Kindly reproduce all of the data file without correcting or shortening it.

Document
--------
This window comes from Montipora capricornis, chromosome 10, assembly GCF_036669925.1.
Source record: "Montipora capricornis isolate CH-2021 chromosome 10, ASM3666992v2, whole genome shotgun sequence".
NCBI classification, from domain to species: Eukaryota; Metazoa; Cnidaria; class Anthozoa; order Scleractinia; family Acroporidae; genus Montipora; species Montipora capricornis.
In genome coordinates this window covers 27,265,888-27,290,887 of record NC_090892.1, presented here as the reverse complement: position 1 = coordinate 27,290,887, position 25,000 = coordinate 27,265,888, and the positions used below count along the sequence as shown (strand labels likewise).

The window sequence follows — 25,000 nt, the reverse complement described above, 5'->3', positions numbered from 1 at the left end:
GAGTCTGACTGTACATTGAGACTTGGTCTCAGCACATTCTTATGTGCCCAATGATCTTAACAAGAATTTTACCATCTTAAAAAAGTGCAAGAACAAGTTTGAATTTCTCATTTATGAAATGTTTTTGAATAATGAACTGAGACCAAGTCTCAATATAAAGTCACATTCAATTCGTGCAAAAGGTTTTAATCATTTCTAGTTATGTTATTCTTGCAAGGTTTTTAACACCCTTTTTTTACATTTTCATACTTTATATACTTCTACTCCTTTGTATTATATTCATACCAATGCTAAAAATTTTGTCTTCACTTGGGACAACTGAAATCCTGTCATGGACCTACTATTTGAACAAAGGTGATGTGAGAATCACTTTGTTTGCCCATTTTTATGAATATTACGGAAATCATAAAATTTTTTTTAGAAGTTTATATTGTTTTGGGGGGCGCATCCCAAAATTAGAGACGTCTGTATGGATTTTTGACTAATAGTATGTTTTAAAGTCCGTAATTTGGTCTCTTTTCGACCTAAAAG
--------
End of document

This window comes from Montipora capricornis, chromosome 10, assembly GCF_036669925.1.
Source record: "Montipora capricornis isolate CH-2021 chromosome 10, ASM3666992v2, whole genome shotgun sequence".
NCBI classification, from domain to species: Eukaryota; Metazoa; Cnidaria; class Anthozoa; order Scleractinia; family Acroporidae; genus Montipora; species Montipora capricornis.
In genome coordinates this window covers 27,265,888-27,290,887 of record NC_090892.1, presented here as the reverse complement: position 1 = coordinate 27,290,887, position 25,000 = coordinate 27,265,888, and the positions used below count along the sequence as shown (strand labels likewise).

The window sequence follows — 25,000 nt, the reverse complement described above, 5'->3', positions numbered from 1 at the left end:
GAGTCTGACTGTACATTGAGACTTGGTCTCAGCACATTCTTATGTGCCCAATGATCTTAACAAGAATTTTACCATCTTAAAAAAGTGCAAGAACAAGTTTGAATTTCTCATTTATGAAATGTTTTTGAATAATGAACTGAGACCAAGTCTCAATATAAAGTCACATTCAATTCGTGCAAAAGGTTTTAATCATTTCTAGTTATGTTATTCTTGCAAGGTTTTTAACACCCTTTTTTTACATTTTCATACTTTATATACTTCTACTCCTTTGTATTATATTCATACCAATGCTAAAAATTTTGTCTTCACTTGGGACAACTGAAATCCTGTCATGGACCTACTATTTGAACAAAGGTGATGTGAGAATCACTTTGTTTGCCCATTTTTATGAATATTACGGAAATCATAAAATTTTTTTTAGAAGTTTATATTGTTTTGGGGGGCGCATCCCAAAATTAGAGACGTCTGTATGGATTTTTGACTAATAGTATGTTTTAAAGTCCGTAATTTGGTCTCTTTTCGACCTAAAAG